Longitudinal changes in movement-related functional MRI activity in Parkinson's disease patients


      • Functional brain responses to movements changed during Parkinson's disease.
      • Functional brain changes were consistently observed in the ipsilateral cerebellum.
      • Cerebellar changes may represent an attempt to partially restore motor function.



      Functional brain imaging has shown alterations in the basal ganglia, cortex and cerebellum in Parkinson's disease patients. However, few functional imaging studies have tested how these changes evolve over time. Our study aimed to test the longitudinal progression of movement-related functional activity in Parkinson's disease patients.


      At baseline, 48 Parkinson's disease patients and 16 healthy controls underwent structural and functional magnetic resonance imaging during a joystick motor task. Patients had repeated imaging after 18-months (n = 42) and 36-months (n = 32). T-tests compared functional responses between Parkinson's disease patients and controls, and linear mixed effects models examined longitudinal differences within Parkinson's disease. Correlations of motor-activity with bradykinesia, rigidity and tremor were undertaken. All contrasts used whole-brain analyses, thresholded at Z > 3.1 with a cluster-wise P < 0.05.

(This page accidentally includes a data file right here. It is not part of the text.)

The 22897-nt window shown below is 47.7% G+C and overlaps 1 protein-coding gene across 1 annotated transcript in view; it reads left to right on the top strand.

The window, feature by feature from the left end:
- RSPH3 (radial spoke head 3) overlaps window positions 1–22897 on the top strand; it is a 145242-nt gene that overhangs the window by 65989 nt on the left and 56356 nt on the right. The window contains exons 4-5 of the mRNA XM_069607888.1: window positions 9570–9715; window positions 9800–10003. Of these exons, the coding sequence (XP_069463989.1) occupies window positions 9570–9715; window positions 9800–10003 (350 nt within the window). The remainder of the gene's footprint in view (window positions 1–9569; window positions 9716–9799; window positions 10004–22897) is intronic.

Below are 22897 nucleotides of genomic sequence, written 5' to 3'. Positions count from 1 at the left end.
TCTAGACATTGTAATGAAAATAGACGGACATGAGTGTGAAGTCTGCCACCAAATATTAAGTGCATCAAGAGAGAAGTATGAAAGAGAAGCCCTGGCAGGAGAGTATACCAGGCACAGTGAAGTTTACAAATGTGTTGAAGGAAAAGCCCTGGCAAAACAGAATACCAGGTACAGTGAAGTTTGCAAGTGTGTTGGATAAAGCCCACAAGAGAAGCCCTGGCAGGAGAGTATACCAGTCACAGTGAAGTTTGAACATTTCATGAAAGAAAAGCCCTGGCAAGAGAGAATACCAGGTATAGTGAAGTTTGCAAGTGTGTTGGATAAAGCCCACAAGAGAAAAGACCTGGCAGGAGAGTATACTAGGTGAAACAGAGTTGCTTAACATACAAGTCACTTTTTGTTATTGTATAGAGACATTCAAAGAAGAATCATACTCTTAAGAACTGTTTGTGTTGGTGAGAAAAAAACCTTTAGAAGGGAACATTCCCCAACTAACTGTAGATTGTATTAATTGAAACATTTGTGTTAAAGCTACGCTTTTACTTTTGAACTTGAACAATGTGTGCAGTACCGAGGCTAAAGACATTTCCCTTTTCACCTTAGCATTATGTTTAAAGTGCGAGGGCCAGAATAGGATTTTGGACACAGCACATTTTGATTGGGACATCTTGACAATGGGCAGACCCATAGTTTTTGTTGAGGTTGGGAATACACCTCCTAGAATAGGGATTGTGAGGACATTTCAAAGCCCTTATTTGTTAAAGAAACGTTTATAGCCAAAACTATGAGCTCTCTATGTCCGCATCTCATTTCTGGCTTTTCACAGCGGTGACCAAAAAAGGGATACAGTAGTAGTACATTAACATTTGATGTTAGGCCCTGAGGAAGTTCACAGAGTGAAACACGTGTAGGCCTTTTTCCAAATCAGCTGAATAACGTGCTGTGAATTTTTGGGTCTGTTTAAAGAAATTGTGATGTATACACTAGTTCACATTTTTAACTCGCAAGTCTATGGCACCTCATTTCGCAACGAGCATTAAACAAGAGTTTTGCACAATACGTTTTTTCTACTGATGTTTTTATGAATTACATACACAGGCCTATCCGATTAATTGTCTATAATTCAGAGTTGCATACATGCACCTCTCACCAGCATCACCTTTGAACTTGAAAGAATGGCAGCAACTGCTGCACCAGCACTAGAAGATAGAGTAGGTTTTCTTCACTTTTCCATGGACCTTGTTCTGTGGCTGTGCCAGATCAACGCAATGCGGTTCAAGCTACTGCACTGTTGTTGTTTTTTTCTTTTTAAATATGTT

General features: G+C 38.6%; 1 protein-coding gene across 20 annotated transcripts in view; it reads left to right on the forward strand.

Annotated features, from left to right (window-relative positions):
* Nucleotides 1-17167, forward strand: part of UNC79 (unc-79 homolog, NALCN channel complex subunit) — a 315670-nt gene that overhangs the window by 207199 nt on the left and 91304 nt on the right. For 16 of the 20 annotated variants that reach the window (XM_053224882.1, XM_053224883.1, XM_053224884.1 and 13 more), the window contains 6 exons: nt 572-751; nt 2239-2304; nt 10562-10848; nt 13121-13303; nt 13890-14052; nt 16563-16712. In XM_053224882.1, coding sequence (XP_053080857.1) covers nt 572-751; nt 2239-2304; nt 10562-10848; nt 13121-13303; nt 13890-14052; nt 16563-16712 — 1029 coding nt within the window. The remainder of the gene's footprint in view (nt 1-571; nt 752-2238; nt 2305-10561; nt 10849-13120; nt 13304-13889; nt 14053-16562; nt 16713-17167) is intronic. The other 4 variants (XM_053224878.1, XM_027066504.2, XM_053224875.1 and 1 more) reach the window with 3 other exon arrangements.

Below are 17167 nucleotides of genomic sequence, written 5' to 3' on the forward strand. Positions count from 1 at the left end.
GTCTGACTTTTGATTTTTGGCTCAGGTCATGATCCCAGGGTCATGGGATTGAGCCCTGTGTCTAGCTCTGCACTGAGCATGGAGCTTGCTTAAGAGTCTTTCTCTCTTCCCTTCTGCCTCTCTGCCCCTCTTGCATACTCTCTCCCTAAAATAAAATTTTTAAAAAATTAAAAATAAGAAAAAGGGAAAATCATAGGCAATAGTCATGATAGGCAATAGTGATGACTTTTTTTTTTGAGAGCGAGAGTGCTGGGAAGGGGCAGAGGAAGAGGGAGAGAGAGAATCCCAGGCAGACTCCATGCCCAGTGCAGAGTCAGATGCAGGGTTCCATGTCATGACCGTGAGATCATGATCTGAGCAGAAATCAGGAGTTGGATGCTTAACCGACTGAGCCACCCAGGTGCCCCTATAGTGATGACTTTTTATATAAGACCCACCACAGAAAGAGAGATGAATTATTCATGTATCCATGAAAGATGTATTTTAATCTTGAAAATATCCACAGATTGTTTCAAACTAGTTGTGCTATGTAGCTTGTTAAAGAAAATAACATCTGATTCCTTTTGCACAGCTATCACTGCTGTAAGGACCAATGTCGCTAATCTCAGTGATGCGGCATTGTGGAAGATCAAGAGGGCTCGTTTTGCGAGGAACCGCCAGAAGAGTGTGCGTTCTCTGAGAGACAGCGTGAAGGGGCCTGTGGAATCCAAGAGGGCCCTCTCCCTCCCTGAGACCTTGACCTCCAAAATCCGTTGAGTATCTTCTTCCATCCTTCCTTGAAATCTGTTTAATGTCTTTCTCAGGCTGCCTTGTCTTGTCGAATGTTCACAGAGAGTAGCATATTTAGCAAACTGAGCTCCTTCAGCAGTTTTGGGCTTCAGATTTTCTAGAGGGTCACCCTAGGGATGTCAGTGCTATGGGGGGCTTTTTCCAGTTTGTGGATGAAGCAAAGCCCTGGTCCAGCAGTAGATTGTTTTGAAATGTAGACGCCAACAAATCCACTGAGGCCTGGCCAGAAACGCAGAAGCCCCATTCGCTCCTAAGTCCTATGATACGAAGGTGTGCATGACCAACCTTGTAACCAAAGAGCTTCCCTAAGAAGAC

Baseline activation was significantly greater in patients than controls across contralateral parietal and occipital regions, ipsilateral precentral gyrus and thalamus. Longitudinally, patients showed significant increases in cerebellar activity at successive visits following baseline. Task-related activity also increased in the contralateral motor, parietal and temporal areas at 36 months compared to baseline, however this was reduced when controlling for motor task performance.


      We have shown that there are changes over time in the blood-activation level dependent response of patients with Parkinson's disease undertaking a simple motor task. These changes are observed primarily in the ipsilateral cerebellum and may be compensatory in nature.


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